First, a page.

The Last Camp
There is cleaning to be done. The bags have to emptied out and packed anew, breaking set habits; calls need to be made and arrangements confirmed. A bag of trash consolidated and fuel shuttled off, and all things separated and divorced from their expedition-spun meanings. The goal needs to be put to bed, silenced, zip-tied to shattering conclusion.
But that is tomorrow. Tonight, those thoughts flutter, but forwards is balanced with backwards and the reel of recognition has begun to play. What might not have seemed real that morning, or the many mornings before, has come to pass. The trip is over, you did it, you’re finished. All the structures and efforts up to this point tomorrow break down and their meaning fades.
Last camps are places of rushed preparation, for reentry into that more harsh environment, but also of last quiet, last meal (if you planned right), and last untroubled laughter. The subtle temperature fluctuation that in a few days time you just won’t notice anymore. The empty food bag, and the empty fuel bottle; the full memory card. The last camp is the pivot on which the experience turns, from internal to external; you will lose yourself tomorrow, so today, look at the peaks around you, at the river current folding gently around the bend, at the tanned cheeks and dirty hair of those who lifted to this point.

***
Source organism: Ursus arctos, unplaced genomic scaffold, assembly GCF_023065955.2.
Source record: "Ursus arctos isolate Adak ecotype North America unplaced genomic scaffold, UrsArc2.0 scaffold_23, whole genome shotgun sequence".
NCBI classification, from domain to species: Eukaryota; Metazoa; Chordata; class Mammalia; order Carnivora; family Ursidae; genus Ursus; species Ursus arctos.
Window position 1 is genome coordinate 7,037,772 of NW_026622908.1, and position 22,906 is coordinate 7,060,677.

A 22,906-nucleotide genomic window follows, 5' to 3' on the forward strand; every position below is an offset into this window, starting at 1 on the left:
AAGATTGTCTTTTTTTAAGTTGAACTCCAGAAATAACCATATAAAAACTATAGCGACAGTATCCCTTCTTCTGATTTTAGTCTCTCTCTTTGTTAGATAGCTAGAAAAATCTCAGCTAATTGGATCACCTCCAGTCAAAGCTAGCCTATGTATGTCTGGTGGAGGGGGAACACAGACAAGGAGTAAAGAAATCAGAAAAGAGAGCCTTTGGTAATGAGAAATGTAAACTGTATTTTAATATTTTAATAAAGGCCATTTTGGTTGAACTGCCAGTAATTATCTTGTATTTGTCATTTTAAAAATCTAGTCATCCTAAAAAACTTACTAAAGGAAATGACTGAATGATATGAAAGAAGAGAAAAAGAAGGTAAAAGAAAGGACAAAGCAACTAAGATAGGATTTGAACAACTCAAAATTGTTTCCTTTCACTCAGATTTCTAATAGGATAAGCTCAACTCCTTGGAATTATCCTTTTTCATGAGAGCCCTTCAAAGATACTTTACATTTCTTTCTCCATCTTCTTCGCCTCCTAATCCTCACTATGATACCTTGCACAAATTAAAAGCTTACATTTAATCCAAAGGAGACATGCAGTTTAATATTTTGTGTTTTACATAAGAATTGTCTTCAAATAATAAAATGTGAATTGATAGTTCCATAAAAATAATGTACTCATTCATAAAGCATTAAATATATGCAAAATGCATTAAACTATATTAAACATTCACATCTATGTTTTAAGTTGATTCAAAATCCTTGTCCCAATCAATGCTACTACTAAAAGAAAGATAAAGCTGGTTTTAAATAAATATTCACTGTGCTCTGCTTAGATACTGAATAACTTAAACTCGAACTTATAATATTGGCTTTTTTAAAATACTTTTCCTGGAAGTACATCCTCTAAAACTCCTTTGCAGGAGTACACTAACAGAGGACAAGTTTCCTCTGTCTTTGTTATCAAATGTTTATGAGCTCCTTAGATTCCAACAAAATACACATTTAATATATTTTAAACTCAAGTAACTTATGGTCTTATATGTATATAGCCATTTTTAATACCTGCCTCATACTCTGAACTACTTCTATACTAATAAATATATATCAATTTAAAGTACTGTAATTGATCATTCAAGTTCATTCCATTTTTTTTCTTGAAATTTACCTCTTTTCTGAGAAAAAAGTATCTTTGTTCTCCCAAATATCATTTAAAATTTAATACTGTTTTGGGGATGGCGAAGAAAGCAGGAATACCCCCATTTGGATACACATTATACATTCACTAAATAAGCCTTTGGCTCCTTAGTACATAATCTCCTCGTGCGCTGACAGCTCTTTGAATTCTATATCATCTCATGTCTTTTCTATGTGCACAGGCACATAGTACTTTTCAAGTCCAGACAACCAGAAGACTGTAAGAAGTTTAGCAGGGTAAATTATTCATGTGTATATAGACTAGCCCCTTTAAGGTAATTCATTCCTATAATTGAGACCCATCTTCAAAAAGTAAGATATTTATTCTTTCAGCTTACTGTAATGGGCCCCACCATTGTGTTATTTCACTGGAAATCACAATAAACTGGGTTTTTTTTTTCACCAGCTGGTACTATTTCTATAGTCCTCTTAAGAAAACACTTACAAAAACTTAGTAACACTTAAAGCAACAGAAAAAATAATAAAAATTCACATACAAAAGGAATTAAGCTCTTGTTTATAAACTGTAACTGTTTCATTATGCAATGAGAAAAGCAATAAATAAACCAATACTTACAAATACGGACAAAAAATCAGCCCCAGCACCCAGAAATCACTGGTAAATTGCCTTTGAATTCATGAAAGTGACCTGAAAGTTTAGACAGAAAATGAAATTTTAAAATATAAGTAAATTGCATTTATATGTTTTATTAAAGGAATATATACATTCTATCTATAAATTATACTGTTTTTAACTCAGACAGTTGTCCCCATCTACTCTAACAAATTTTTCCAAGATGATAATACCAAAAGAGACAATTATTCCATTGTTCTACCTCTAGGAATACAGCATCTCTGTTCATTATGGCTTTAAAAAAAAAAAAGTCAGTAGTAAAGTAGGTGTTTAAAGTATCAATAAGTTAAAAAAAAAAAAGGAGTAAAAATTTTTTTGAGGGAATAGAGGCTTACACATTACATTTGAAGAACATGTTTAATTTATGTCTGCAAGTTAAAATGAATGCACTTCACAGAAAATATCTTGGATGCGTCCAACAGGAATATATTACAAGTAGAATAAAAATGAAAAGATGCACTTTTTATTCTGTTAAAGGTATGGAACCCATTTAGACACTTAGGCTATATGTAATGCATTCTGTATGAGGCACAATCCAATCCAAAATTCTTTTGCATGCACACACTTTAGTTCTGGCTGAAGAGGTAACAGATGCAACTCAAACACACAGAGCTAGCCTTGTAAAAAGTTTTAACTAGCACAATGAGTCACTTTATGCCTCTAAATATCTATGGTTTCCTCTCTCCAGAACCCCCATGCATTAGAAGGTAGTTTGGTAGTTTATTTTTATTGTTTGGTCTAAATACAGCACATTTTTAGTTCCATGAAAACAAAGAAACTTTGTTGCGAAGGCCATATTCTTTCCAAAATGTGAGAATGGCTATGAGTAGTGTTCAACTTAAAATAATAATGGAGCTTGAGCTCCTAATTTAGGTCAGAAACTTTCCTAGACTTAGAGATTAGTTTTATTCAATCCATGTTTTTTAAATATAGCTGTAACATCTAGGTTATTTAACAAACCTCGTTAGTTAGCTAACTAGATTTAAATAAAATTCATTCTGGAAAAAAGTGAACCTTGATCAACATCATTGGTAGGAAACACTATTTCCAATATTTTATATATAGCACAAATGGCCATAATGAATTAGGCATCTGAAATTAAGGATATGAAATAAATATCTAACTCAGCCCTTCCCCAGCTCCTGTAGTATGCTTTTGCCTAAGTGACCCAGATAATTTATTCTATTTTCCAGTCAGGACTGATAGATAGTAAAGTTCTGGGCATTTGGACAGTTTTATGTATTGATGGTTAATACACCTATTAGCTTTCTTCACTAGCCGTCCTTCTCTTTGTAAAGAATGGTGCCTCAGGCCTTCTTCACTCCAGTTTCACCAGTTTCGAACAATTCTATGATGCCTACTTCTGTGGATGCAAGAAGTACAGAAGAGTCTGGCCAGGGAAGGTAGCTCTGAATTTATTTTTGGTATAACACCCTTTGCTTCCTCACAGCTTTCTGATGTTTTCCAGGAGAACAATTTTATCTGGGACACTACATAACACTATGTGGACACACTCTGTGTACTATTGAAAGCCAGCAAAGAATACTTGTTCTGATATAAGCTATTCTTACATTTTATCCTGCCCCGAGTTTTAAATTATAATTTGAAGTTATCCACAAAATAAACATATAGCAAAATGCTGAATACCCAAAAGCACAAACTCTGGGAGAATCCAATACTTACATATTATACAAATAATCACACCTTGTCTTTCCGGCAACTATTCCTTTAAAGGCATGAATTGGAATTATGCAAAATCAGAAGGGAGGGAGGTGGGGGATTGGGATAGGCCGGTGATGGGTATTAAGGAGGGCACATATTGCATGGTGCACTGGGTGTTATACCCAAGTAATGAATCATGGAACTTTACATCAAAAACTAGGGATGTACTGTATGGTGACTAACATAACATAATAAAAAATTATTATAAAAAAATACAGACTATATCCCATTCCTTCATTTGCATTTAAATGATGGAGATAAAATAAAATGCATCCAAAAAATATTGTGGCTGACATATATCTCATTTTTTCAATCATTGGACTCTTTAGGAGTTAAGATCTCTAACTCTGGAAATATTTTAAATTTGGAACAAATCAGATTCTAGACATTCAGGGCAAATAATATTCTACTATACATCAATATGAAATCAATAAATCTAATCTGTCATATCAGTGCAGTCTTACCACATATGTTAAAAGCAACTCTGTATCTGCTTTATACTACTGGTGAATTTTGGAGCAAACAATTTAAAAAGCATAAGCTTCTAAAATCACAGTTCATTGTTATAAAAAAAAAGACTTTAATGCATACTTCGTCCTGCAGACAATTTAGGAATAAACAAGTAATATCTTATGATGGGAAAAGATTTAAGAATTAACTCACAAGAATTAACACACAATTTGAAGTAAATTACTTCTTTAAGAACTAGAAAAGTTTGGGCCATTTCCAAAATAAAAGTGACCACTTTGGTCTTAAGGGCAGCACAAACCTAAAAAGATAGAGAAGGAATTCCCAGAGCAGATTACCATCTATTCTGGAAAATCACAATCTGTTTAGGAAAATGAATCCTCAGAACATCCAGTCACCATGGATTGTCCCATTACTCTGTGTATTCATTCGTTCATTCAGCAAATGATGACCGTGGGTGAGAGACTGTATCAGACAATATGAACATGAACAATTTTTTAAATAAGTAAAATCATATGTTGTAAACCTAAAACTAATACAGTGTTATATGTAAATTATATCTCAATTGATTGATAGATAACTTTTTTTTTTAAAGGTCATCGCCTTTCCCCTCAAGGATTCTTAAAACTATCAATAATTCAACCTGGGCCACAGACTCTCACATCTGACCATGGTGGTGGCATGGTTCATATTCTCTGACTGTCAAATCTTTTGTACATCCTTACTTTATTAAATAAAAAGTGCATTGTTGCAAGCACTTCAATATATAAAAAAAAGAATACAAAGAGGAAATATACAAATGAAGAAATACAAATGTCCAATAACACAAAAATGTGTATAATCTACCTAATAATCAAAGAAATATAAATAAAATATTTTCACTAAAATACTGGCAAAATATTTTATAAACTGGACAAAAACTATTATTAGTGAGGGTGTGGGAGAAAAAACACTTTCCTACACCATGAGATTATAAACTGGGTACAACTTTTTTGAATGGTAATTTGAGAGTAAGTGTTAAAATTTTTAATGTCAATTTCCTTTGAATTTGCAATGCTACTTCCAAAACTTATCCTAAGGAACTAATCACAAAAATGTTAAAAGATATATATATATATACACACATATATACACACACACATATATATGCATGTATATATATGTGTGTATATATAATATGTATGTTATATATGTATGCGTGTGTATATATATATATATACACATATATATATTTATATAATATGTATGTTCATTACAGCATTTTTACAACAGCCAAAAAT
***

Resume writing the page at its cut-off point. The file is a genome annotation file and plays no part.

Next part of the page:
We revere last camps each time they come, and so we set up just upstream, just up valley, half-afraid of the trailhead or take-out, of what it will bring to us and our team. These points come in succession and mark our real ending, in golden light.
We pedaled into Almaty at 7:30pm last night after 11 hours in the saddle and 160 kilometers on the road, our biggest day. With that, we finished what we set out to do: cycle from Istanbul to Kazakhstan, a shade less than 4,000 kilometers, in two months time. Through geographies sensible ( snow bound mountain ranges, ancient rivers and inland seas ) and not ( jigsaw borders and boundaries fortified in bureaucracy ), we moved east from the edge of Europe to the center of Asia. We relied on the generosity of peoples of steppe, desert, and mountain, as well as scattered expats and the high tide traces of the great Russian and Soviet empires. Now, we beat the streets of Alma-Ata, ‘Fatherland of Apples’ for bike boxes and the biggest bucket of plov we can find.
- March 18, 2013